Top Cardiac Centers Offer Unproven 'Executive Screening'

Batya Swift Yasgur MA, LSW

January 22, 2020

A large number of prestigious academic medical centers offer "executive screening" programs designed to allow asymptomatic people to obtain early risk assessment and detection of cardiovascular disease, presumably with the aim of earlier intervention and more favorable outcomes if an abnormality is identified.

The problem is that indiscriminate screening is not only expensive but runs counter to evidence-based recommendations of medical societies for asymptomatic individuals without specific risk factors, say authors of a research letter published January 13 in JAMA Internal Medicine.

"Most of the best and most prestigious cardiology programs in the US have these executive screening programs that charge a lot of money, are not covered by insurance, and have no evidence to back up their value," David Brown, MD, professor of medicine, John T. Milliken Department of Internal Medicine, Cardiovascular Division, Washington University School of Medicine, St. Louis, told theheart.org | Medscape Cardiology.

"These programs provide an institutional stamp of approval on a two-tier system of medicine: those who can afford to buy whatever they want, and the rest of us who can't afford to do so," he added. "They also make a statement that if someone is willing to pay enough money, they can be given whatever test they want, even if there is no evidence to support it."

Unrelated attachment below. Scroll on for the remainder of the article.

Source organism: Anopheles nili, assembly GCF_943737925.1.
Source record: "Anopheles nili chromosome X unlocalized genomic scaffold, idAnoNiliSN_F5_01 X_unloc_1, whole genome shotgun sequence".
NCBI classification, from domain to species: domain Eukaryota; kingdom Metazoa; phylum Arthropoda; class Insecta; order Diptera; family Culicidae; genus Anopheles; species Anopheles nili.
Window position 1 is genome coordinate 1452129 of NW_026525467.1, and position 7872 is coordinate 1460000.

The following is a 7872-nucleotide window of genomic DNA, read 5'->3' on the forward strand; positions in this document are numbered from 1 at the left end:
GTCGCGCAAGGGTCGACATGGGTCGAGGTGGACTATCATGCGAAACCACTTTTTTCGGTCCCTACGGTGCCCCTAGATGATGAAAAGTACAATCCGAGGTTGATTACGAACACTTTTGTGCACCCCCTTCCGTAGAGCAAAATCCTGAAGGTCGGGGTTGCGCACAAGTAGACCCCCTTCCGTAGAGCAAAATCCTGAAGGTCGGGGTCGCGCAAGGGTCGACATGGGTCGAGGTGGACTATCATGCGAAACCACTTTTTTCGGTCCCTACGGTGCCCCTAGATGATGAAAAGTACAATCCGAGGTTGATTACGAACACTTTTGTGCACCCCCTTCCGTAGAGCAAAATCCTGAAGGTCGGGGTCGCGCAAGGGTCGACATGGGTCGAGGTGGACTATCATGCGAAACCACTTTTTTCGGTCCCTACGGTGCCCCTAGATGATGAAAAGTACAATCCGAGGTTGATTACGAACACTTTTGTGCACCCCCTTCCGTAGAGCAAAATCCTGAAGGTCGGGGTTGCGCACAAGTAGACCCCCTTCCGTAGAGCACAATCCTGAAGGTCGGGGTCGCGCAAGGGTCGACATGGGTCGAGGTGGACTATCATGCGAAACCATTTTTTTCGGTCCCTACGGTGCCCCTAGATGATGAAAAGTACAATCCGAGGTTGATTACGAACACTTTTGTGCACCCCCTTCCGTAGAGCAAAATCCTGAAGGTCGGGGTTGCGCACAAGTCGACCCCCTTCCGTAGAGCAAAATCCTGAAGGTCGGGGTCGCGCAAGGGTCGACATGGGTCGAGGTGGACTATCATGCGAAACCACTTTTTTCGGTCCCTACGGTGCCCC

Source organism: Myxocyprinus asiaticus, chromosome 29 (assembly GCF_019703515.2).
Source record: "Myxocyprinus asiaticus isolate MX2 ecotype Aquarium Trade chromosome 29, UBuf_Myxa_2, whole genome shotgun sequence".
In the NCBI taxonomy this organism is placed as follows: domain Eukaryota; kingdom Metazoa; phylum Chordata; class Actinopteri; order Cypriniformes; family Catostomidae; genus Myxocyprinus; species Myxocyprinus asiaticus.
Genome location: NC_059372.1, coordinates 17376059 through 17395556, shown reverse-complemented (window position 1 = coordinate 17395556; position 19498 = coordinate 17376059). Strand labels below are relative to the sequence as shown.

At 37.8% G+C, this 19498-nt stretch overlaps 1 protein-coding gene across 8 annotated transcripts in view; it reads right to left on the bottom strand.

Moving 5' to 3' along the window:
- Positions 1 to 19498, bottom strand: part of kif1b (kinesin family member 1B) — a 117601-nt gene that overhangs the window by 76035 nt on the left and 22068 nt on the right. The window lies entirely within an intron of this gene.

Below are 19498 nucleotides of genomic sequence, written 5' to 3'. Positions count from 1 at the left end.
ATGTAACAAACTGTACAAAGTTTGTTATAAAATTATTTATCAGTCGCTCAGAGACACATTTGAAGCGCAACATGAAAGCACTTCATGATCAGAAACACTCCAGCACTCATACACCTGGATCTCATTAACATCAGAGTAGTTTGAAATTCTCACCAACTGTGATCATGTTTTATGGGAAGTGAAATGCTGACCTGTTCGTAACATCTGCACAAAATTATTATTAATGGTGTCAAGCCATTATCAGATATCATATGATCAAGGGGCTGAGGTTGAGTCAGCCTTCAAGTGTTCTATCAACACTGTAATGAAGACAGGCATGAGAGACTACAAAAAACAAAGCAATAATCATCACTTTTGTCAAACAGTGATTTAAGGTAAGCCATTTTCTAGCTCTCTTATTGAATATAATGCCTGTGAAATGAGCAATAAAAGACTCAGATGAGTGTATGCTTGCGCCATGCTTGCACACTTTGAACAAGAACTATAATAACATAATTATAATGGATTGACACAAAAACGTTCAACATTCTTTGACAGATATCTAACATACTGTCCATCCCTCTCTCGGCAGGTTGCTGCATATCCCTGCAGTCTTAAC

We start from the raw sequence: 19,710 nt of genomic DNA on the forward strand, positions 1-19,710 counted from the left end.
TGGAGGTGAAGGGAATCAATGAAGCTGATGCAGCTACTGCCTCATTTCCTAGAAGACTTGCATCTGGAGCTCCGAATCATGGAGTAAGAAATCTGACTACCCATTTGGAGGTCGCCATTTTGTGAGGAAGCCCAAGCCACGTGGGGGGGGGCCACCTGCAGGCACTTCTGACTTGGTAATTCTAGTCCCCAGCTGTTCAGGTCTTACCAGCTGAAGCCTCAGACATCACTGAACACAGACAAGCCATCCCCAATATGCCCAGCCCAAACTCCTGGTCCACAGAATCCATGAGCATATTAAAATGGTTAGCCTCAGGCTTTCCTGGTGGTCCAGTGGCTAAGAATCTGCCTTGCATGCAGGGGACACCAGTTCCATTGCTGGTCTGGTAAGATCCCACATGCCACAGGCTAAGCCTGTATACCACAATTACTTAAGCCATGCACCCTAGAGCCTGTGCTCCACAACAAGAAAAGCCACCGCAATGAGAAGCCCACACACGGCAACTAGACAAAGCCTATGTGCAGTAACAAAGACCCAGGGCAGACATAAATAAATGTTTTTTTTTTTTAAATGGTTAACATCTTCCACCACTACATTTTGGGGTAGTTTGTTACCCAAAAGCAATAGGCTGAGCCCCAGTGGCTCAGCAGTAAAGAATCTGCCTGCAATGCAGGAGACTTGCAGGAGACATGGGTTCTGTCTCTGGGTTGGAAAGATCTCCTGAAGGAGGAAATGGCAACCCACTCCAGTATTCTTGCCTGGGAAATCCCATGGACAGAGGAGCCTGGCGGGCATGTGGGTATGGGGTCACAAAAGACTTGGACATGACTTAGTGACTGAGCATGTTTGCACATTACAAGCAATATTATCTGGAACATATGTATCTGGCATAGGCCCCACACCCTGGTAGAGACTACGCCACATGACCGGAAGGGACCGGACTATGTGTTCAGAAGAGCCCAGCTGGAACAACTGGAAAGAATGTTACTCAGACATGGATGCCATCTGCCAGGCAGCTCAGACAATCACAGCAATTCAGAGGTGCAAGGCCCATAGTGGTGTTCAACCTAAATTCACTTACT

"Finger in the Eye"

In this new analysis, investigators assessed the cardiovascular examinations offered in these programs at 18 "top hospitals" for cardiology and heart surgery, as ranked by US News and World Report, encompassing 28 programs.

They found that the programs included 12 cardiovascular tests plus a resting electrocardiogram (ECG): abdominal aortic ultrasonography; cardiac calcium score; cardiac stress test (including exercise ECG or echocardiography); cardiovascular counseling; carotid artery ultrasonography; carotid intima-media thickness (IMT); coronary artery CT scan; exercise consultation; lipid panel; lipoprotein(a); and vascular screening.

The most commonly offered tests were a lipid panel and cardiac stress testing, offered in 20 of 28 (71%) and 19 of 28 (68%) institutions, respectively. Cardiac CT scans either to determine the calcium score or to visualize the coronary arteries were included in 12 of the 28 programs (43%).

Two programs included cardiovascular counseling and one included exercise consultation.

The lowest-cost program, at $995, was the Comprehensive Health Assessment at Houston Methodist Hospital, while the highest-cost program, which cost $25,000, was the Premier Executive Health Program at Cleveland Clinic.

Only three programs submitted charges to an insurance carrier.

"The premise of using these tests is that the results may help reduce mortality from CVD through earlier disease detection or more precise risk assessment; however, no data support that premise," the authors note, as reflected in guidelines from the American College of Cardiology/American Heart Association (ACC/AHA), the United States Preventive Services Task Force (USPSTF), and the American College of Preventive Medicine (ACPM).

Certain tests or interventions may be recommended under specific circumstances; for example, the USPSTF recommends offering or referring adults who are overweight or obese and have additional cardiovascular risk factors to intensive behavioral counseling interventions for CVD protection.

However, in the current executive screening programs, "a company's CEO who is a marathon runner might get the same testing as a CEO who weighs 300 pounds and is completely sedentary," Brown said.

"There should be no indiscriminate testing where your only qualification is that you have the money to pay for it," he emphasized.